I am a Computer Science graduate student in the PhD program at UC Berkeley. My advisor is Sylvia Ratnasamy, and my research interests are primarily in computer networks. I received my Master's from Berkeley in December 2012; my thesis focused on new deployment models for middleboxes.
I'm interested in big networking questions surrounding middleboxes, Internet-scale systems, measurement, Internet architecture, and cloud computing. Some of my past and current projects are below; a full list of my work is on my CV.
In a study of 57 enterprise networks, we found that middleboxes like firewalls and caches are expensive, failure-prone, and difficult to manage. To resolve these challenges, we built APLOMB, a service which allows enterprises to ditch their middleboxes entirely. With APLOMB, cloud providers offer middleboxes as a "service" to enterprise clients who tunnel their traffic to a nearby datacenter to receive security and performance processing services.
At startup, congestion control algorithms must carefully balance the desire to send aggressively -- making best use of available resources -- and to send cautiously -- in order to avoid congestion, heavy packet loss, and unfairness. TCP slow start takes the cautious route, sending only 4-10 packets in the first round trip time, and only slowly ramping up the sending rate from there. We propose RC3, which allows senders to send aggressively without the threat of heavy congestion or unfairness. RC3 `keeps the pipe full' from the very first RTT, sending additional traffic (beyond what TCP might send) at strictly lower priorities than normal traffic. We find that RC3 improves flow completion times in the wide area by 40-80%.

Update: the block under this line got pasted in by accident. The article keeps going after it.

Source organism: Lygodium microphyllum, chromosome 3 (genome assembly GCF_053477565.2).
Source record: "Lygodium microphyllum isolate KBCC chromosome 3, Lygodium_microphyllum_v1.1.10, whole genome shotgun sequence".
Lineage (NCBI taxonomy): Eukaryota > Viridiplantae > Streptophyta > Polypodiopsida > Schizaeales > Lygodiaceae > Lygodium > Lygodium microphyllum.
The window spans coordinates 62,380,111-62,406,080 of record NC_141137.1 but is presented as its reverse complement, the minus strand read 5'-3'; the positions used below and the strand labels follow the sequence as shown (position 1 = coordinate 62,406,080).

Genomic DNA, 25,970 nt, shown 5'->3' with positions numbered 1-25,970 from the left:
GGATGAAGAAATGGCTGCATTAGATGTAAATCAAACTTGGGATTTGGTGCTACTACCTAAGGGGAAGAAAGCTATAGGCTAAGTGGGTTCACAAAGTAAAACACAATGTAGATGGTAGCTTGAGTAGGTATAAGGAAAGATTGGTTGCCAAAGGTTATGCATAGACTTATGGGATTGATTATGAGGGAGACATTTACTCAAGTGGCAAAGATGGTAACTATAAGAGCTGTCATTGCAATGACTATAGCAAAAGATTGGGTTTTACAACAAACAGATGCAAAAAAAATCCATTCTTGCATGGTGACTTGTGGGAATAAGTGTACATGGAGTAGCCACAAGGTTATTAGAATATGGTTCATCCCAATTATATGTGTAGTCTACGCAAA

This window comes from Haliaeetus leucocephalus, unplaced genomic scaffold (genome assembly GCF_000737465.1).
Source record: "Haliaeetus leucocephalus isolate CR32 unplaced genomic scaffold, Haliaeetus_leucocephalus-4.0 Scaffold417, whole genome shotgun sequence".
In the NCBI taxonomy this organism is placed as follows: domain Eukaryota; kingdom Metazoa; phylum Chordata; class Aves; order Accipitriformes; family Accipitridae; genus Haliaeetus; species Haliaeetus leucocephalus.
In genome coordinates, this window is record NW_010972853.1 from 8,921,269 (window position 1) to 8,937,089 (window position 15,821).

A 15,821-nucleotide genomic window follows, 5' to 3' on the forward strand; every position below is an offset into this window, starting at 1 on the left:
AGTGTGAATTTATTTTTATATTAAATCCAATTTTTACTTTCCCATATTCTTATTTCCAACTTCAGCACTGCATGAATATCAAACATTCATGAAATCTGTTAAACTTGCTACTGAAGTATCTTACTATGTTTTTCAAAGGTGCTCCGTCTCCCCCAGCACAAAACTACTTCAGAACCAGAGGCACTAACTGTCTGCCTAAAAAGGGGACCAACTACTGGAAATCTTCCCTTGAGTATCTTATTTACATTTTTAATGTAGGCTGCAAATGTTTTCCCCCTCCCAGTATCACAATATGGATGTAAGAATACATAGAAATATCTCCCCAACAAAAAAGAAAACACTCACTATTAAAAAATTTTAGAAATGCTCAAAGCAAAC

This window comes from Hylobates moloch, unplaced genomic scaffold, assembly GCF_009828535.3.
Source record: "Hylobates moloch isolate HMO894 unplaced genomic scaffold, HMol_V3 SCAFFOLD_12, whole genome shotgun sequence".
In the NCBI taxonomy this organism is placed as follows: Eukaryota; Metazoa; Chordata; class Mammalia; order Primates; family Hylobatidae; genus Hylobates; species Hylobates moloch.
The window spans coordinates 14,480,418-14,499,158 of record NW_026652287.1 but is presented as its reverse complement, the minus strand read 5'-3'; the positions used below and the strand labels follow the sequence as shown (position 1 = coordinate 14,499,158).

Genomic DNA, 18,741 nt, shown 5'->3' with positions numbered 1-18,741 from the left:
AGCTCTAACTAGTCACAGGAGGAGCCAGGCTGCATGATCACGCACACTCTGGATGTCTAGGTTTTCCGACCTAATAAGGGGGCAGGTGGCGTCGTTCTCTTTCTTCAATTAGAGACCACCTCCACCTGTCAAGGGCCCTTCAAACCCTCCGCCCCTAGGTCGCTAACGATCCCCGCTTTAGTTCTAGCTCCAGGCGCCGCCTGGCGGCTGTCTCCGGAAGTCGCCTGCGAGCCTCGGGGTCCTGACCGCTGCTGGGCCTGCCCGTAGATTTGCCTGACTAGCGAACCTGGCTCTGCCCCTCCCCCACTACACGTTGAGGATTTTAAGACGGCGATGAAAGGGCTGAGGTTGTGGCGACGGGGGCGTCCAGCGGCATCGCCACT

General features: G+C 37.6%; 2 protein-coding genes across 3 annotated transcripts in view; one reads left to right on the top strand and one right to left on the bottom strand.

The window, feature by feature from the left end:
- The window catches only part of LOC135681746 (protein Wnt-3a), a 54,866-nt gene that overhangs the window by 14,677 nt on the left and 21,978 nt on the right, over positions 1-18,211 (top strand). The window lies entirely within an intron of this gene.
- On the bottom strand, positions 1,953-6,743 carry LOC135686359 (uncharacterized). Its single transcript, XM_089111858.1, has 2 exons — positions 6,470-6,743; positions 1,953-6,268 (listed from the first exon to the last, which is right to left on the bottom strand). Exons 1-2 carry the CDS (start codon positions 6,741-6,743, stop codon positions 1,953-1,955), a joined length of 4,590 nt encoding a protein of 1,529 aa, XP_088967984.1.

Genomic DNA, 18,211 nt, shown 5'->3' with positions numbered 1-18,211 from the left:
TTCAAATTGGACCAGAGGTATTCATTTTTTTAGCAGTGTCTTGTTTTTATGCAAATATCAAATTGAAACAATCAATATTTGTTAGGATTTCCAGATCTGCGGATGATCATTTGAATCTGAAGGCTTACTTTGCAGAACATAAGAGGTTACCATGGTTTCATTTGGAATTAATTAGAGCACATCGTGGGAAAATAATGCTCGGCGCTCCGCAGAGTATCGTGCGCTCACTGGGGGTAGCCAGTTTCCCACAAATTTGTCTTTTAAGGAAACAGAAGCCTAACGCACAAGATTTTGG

Services like firewalling, protocol acceleration, and caching are widely available today through the deployment of middleboxes. However, these capabilities are not exposed to end host applications through the `interface' the network exposes to them. We designed netcalls to allow end hosts to invoke and configure the advanced capabilities offered in any network their traffic traverses; for example, we built a web server which invokes inter-domain DDoS defense when it detects it is under attack.
IP timestamps are a little-known feature of every packet that traverses the Internet, allowing a client to request a simple timestamp from any router which handles the packet. We showed that IP timestamps are supported by a substantial fraction of routers on the Internet -- about 30% -- and that IP timestamps can be used for a number of useful measurements: measuring parts of the reverse path a packet takes from server to client, identifying when two IP addresses belong to the same router, and measuring course-grained link latencies.